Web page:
Armor adds to your DR, a bit like D&D3. Interestingly, some types of armor are particularly effective vs some types of weapons. For instance, someone wearing Plate Mail takes only 1/2 damage from bladed weapons except for axes and picks.
There are a few spots where they've got some questionable stats... for example, a Great Hammer does the same damage as a Great Sword, except that it's cheaper and a little faster to swing. It also requires less strength and height to wield. Add in the fact that it's better against heavily armored foes and it seems like you'd only want a Great Sword if you're fighting people in padded leather armor (which is resistant to blunt attacks).
There's a fairly decent equipment list, but it's all tables. I know that a sailboat costs 150 gold pieces and can carry up to 10 people, but I don't get a description of what one is like. Still, I'd expect that any experienced gamer will be able to make an educated guess if questions come up in play.
Life points seem fairly equivalent to D&D3 hit points, except that you tend to get a few more (starting characters may have 20-30) and they regenerate faster. A character with average endurance recovers 1 life point per 2 hours of rest.
Interestingly, attack rolls are "lower rolls are better", the same as normal skills. You subtract your roll from your total AR... that's the best DR you can hit. You're knocked out at zero life points, and die when you take additional damage in excess of your Spirit / 5. So the average person has to go to -11 to actually die, but a high Spirit character will be tougher.
When surprised, you double your intiative roll, AND add an adjustment based on your dexterity (higher dex gives you a lower adjustment). Since a round consists of 24 segments, if you end up with an initiative of 52 then you won't be able to act until the third round, whereupon you'll act with an initiative of 4.
They have a brief section on magical oils, potions, medicines, poisons and antidotes. Each lists a variety of things that PCs can learn to make, often with descriptions of their ingredients or where to find them. For example, cobra venom can be used to make a poison which inflicts 3d10 damage immediately, another 2d8 per day for 2 days, and causes 1 hour of paralysis. The better you are at brewing poisons, the more potent it becomes. People who have been poisoned also can't regain life points through rest while poisoned. That's pretty important, since otherwise you'd probably heal faster than it damaged you.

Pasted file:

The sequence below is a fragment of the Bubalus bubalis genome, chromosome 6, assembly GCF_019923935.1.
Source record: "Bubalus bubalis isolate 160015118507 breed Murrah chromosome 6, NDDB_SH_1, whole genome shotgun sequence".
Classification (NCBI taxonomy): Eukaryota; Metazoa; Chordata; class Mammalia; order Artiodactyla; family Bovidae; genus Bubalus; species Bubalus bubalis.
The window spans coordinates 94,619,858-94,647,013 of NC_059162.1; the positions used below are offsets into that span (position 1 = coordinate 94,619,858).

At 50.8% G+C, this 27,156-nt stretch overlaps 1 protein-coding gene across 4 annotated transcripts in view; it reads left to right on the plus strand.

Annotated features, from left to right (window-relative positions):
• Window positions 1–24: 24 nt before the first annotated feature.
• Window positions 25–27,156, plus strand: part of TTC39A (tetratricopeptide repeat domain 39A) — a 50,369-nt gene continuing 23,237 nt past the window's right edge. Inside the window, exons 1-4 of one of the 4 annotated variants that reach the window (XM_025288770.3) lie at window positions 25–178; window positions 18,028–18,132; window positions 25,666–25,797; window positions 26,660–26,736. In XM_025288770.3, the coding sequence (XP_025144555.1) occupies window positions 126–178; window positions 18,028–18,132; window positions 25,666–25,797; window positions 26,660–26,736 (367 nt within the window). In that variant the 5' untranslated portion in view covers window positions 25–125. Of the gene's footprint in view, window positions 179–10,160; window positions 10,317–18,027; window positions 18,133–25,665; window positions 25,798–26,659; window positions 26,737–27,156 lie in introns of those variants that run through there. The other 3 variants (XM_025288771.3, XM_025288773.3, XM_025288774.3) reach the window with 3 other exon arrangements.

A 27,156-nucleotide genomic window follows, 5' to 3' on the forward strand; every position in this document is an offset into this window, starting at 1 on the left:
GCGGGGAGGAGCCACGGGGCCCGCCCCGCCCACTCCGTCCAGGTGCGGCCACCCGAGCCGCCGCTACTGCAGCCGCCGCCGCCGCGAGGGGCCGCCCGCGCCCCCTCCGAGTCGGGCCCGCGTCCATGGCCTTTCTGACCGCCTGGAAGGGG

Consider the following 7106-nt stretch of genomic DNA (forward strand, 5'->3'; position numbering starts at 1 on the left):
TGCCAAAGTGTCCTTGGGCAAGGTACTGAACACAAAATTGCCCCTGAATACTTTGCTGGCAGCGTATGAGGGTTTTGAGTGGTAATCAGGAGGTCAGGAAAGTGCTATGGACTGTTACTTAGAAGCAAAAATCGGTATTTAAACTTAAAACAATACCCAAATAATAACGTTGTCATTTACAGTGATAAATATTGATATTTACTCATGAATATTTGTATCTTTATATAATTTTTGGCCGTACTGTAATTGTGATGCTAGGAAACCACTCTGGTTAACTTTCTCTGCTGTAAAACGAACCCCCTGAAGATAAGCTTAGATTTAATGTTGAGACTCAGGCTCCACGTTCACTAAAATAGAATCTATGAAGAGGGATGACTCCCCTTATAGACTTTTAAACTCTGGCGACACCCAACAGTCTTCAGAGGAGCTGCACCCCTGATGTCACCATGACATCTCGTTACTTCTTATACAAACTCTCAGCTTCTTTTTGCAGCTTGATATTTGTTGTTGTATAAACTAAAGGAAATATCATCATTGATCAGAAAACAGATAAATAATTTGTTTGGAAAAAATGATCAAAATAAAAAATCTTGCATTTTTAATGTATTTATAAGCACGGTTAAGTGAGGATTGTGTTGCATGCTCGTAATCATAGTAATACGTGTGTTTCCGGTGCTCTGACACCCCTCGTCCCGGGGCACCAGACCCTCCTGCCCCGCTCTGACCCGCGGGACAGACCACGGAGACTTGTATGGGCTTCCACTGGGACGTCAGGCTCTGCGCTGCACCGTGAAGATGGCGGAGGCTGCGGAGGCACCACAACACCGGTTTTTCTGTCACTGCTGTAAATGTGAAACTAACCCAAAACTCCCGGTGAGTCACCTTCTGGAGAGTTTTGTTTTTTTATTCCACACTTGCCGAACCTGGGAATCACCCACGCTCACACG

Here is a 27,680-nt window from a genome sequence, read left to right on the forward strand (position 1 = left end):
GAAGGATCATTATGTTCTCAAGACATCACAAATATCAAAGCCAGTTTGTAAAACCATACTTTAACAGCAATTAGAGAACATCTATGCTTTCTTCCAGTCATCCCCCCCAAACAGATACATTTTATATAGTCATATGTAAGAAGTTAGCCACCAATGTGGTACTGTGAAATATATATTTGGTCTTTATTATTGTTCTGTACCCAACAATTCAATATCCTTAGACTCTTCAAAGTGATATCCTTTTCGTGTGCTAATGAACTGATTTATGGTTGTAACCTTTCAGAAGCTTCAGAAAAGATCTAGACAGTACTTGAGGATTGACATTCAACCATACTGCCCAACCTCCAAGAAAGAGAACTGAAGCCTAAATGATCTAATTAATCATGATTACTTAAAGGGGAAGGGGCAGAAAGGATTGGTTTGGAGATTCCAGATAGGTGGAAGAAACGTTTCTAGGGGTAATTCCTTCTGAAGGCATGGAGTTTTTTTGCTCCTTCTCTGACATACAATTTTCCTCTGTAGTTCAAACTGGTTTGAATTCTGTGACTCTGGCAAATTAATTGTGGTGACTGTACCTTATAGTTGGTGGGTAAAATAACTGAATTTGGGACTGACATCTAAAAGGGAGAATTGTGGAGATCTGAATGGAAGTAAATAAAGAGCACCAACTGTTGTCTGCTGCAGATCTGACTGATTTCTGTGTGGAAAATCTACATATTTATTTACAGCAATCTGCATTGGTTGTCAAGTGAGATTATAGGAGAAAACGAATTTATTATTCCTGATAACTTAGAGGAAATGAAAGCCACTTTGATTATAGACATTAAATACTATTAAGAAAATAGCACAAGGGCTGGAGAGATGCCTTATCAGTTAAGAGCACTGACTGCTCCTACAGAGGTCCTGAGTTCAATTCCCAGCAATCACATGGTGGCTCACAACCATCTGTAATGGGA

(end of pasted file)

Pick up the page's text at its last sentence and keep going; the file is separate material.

The magic system works much like the skill system. Spells are broken up into "Covens", and each one can be learned at 5 different levels of potency. For example, the "Cat Eyes" spell gives the caster 30' night vision. It lasts 10 minutes if you know the spell at the Initiate level, and 20 if you know if at the Master level. It always costs 23 spell points to cast. Characters tend to have a LOT of spell points, though... the example mage starts with 270.
If you take damage while casting a spell, it gets disrupted. This means a roll on a big table with 100 very random possible results. Some of these have very little effect (Spell is cast at the Expert level, regardless of the original casting level)... others can produce really, really dramatic results.
Here's a verbatim excerpt.
17: Spell affects all within 15' of both the caster and the target. 18: A top hat with a rabbit inside appears in the caster's hands. 19: Caster and target switch bodies for 1d8 rounds. 20: Caster and target switch bodies for 1d10 minutes. 21: Caster and target switch bodies permanently. 22: Caster bursts into flames (4d6 points of damage). etc...